In an essay in the January 13 issue of the New York Times, Paul Krugman, the Ford International Professor of Economics, ascribed the success of a new book, Information Rules: A Strategic Guide to the Network Economy by Carl Shapiro and Hal Varian, to the co-authors' "hardheaded, even Machiavellian" views.

"To make money from information, they suggest, you have to find clever, in some cases dastardly ways to outmaneuver your competition and exploit your customers," wrote Professor Krugman.

"The Information Age has lost its innocence... say goodbye to the geeks in their garages, and say hello to the new railroad barons -- and by the way, see you in court."


The Age of Spiritual Machines: When Computers Exceed Human Intelligence by Ray Kurzweil (Viking) and When Things Start to Think by Neil Gershenfeld (Holt) were reviewed at length in the New York Times Book Review (January 3) by Colin McGinn.

The books "provide a vivid window on the state of the art in artificial intelligence research and offer provocative speculations on where we might be heading as the information age advances.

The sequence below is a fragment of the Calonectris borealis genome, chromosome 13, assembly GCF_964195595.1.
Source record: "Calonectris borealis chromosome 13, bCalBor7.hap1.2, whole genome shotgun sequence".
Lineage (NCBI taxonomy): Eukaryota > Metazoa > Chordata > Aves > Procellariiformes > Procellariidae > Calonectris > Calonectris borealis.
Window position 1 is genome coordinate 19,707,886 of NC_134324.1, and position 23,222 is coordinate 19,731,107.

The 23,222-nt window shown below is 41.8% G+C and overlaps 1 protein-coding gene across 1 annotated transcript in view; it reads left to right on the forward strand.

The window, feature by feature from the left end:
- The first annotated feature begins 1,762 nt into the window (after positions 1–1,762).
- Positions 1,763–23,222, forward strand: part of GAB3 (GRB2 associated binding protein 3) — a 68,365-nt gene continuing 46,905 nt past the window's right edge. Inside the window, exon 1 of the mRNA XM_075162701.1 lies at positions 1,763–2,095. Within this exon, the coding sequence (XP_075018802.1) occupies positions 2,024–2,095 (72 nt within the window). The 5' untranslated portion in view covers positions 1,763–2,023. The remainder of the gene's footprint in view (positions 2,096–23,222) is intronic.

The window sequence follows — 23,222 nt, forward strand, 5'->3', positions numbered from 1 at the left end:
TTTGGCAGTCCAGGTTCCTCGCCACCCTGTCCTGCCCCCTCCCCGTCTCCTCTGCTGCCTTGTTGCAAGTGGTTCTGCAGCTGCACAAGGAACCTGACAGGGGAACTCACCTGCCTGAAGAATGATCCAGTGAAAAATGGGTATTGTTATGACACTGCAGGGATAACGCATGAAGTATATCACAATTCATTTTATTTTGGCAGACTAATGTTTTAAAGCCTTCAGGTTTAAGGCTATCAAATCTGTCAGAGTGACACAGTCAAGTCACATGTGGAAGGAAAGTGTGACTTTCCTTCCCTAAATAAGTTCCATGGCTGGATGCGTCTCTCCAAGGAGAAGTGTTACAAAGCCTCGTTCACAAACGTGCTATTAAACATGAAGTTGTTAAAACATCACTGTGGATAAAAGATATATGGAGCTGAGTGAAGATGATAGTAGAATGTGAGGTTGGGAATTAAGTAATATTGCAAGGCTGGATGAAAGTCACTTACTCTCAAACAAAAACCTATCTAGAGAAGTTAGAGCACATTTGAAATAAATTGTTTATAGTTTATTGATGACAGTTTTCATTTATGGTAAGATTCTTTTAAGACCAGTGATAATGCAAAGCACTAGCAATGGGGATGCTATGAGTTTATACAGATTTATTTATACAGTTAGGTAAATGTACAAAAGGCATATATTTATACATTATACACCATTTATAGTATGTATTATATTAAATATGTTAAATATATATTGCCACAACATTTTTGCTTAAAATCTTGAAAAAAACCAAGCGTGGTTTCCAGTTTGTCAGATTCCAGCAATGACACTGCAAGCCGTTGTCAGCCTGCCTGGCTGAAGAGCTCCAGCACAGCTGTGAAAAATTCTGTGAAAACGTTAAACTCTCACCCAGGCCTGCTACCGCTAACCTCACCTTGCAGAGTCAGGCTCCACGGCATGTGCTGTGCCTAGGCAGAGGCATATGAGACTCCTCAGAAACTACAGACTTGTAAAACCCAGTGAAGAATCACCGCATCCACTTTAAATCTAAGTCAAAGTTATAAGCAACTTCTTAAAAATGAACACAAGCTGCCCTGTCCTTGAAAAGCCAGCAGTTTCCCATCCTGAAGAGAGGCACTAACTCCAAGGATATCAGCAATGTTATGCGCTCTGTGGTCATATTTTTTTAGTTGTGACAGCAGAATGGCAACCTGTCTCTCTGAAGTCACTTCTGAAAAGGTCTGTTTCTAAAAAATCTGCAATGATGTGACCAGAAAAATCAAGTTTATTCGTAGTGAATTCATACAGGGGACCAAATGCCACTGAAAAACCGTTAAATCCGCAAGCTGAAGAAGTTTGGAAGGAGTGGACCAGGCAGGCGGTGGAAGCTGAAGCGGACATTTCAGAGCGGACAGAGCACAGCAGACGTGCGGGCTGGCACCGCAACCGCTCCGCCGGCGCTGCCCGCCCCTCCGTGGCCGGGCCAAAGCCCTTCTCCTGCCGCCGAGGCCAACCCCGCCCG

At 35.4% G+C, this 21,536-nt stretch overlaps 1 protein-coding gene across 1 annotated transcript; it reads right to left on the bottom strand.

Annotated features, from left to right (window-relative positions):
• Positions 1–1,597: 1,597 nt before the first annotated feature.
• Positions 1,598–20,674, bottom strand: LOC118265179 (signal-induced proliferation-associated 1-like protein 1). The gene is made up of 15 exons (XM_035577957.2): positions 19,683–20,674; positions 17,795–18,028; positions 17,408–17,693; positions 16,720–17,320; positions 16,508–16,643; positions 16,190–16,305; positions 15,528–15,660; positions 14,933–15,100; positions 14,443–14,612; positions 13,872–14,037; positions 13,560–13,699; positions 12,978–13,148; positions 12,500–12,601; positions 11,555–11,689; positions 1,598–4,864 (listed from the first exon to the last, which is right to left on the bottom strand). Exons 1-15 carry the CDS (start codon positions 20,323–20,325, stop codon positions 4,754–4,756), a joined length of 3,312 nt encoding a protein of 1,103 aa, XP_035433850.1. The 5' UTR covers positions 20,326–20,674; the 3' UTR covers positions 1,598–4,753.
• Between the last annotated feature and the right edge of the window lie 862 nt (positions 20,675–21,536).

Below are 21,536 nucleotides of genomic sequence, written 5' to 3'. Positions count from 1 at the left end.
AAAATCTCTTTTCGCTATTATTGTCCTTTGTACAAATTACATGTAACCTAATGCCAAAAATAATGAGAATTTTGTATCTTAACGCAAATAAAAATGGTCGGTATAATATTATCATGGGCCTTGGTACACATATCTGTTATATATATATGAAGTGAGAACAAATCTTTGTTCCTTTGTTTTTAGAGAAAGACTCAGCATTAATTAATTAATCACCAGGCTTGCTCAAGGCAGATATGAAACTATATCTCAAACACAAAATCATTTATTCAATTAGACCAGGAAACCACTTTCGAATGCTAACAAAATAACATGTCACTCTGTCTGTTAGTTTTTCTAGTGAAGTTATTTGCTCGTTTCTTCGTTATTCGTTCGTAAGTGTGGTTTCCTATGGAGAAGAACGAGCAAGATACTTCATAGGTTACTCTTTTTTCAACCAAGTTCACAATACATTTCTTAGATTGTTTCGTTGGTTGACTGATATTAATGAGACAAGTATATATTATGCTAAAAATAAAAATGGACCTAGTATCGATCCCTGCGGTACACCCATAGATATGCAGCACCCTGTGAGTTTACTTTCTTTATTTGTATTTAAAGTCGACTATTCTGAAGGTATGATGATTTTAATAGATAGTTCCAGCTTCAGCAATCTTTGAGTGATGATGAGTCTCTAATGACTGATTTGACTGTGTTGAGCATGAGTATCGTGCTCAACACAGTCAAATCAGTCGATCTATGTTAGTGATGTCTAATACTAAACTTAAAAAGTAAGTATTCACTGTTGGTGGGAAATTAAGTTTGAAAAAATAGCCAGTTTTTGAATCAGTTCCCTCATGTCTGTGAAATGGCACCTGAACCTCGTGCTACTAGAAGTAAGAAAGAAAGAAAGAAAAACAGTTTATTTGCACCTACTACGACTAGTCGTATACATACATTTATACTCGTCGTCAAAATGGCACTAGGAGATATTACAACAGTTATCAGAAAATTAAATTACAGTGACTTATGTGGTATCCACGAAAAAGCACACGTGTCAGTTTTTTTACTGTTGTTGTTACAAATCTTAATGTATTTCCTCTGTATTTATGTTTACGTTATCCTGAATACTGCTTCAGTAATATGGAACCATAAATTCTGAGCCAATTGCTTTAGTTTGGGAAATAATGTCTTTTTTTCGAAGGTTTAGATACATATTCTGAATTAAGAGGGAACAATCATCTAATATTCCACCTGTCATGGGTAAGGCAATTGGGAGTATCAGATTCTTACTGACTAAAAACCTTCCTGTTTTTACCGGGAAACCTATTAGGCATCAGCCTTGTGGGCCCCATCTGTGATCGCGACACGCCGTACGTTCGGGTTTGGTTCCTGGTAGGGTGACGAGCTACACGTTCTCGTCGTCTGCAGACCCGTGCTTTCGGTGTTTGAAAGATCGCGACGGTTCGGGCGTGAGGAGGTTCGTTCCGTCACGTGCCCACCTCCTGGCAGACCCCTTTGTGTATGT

"The Age of Spiritual Machines... is detailed, thoughtful, clearly explained and attractively written. [It] ranges widely over such juicy topics as entropy, chaos, the big bang, quantum theory, DNA computers, neural nets, genetic algorithms -- the whole world of information technology past, present and future. This is a book for computer enthusiasts, science fiction writers in search of cutting-edge themes and anyone who wonders where human technology is going next.

"Gershenfeld's breezily chatty book [has] much discussion of his many achievements in harnessing computer technology to more physical concerns: electronic books, smart shoes, wearable computers, technologically enhanced cellos."